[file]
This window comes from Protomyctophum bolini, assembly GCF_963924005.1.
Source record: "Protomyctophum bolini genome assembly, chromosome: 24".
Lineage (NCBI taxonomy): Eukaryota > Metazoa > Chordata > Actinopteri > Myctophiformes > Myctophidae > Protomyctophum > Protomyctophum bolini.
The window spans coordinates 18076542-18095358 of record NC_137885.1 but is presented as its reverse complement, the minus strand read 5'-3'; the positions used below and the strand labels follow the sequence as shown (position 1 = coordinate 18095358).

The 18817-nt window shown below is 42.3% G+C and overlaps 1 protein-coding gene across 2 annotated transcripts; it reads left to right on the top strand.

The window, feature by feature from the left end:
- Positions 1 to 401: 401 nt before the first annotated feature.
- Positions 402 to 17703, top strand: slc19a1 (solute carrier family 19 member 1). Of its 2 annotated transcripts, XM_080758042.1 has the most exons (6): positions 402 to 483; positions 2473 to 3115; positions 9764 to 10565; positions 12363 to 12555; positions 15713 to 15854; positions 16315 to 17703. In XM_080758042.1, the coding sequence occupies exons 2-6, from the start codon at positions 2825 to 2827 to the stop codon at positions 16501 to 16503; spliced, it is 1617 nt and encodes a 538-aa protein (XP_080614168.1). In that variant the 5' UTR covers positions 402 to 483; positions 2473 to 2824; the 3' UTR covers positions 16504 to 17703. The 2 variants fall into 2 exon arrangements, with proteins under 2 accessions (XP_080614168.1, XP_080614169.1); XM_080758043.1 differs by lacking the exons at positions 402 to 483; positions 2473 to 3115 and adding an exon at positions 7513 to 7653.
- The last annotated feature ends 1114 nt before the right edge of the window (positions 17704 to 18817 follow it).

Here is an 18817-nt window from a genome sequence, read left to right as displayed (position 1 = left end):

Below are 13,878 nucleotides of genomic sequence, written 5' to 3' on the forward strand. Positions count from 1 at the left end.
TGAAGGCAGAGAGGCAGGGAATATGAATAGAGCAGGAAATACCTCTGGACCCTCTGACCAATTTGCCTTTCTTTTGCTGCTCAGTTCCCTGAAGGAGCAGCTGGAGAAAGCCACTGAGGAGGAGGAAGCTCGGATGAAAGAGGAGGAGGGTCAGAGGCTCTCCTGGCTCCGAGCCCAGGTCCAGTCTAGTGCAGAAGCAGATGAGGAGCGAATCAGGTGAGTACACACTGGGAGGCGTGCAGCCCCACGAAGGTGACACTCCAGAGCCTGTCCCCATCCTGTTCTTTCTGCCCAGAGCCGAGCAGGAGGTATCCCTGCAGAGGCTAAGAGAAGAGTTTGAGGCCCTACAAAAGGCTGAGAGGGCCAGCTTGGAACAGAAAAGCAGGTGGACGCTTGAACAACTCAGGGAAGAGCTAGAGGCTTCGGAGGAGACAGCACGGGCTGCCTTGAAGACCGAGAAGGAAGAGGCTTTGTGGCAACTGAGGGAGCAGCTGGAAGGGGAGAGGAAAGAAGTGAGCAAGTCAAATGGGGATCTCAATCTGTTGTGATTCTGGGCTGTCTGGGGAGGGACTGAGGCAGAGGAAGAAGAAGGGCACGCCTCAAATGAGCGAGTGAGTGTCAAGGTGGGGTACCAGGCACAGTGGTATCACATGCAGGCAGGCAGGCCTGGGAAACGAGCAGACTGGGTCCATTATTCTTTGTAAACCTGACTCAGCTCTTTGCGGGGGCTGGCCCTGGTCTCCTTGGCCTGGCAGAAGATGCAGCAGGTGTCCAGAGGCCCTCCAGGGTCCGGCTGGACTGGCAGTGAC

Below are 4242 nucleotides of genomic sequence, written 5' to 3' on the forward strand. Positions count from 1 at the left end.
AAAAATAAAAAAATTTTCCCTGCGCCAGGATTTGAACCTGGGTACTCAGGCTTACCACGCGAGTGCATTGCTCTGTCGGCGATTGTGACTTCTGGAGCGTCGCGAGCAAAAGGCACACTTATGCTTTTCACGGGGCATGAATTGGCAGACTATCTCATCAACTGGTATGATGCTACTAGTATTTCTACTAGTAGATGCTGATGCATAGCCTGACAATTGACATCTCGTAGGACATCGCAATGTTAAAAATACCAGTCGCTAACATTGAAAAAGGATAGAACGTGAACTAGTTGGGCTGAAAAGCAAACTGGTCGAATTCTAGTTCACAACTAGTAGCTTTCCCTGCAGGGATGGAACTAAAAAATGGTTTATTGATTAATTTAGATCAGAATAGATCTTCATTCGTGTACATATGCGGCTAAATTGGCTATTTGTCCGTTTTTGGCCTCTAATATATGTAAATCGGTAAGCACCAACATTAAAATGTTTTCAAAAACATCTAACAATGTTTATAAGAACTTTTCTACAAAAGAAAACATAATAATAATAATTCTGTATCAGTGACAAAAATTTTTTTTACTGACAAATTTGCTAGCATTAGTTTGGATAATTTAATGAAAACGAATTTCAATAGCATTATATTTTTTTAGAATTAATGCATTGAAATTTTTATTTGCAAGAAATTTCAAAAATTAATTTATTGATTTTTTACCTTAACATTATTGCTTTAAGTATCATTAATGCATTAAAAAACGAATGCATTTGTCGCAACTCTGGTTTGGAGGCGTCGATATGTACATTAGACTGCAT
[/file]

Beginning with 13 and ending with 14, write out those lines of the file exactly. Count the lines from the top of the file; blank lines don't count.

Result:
Below are 4242 nucleotides of genomic sequence, written 5' to 3' on the forward strand. Positions count from 1 at the left end.
AAAAATAAAAAAATTTTCCCTGCGCCAGGATTTGAACCTGGGTACTCAGGCTTACCACGCGAGTGCATTGCTCTGTCGGCGATTGTGACTTCTGGAGCGTCGCGAGCAAAAGGCACACTTATGCTTTTCACGGGGCATGAATTGGCAGACTATCTCATCAACTGGTATGATGCTACTAGTATTTCTACTAGTAGATGCTGATGCATAGCCTGACAATTGACATCTCGTAGGACATCGCAATGTTAAAAATACCAGTCGCTAACATTGAAAAAGGATAGAACGTGAACTAGTTGGGCTGAAAAGCAAACTGGTCGAATTCTAGTTCACAACTAGTAGCTTTCCCTGCAGGGATGGAACTAAAAAATGGTTTATTGATTAATTTAGATCAGAATAGATCTTCATTCGTGTACATATGCGGCTAAATTGGCTATTTGTCCGTTTTTGGCCTCTAATATATGTAAATCGGTAAGCACCAACATTAAAATGTTTTCAAAAACATCTAACAATGTTTATAAGAACTTTTCTACAAAAGAAAACATAATAATAATAATTCTGTATCAGTGACAAAAATTTTTTTTACTGACAAATTTGCTAGCATTAGTTTGGATAATTTAATGAAAACGAATTTCAATAGCATTATATTTTTTTAGAATTAATGCATTGAAATTTTTATTTGCAAGAAATTTCAAAAATTAATTTATTGATTTTTTACCTTAACATTATTGCTTTAAGTATCATTAATGCATTAAAAAACGAATGCATTTGTCGCAACTCTGGTTTGGAGGCGTCGATATGTACATTAGACTGCAT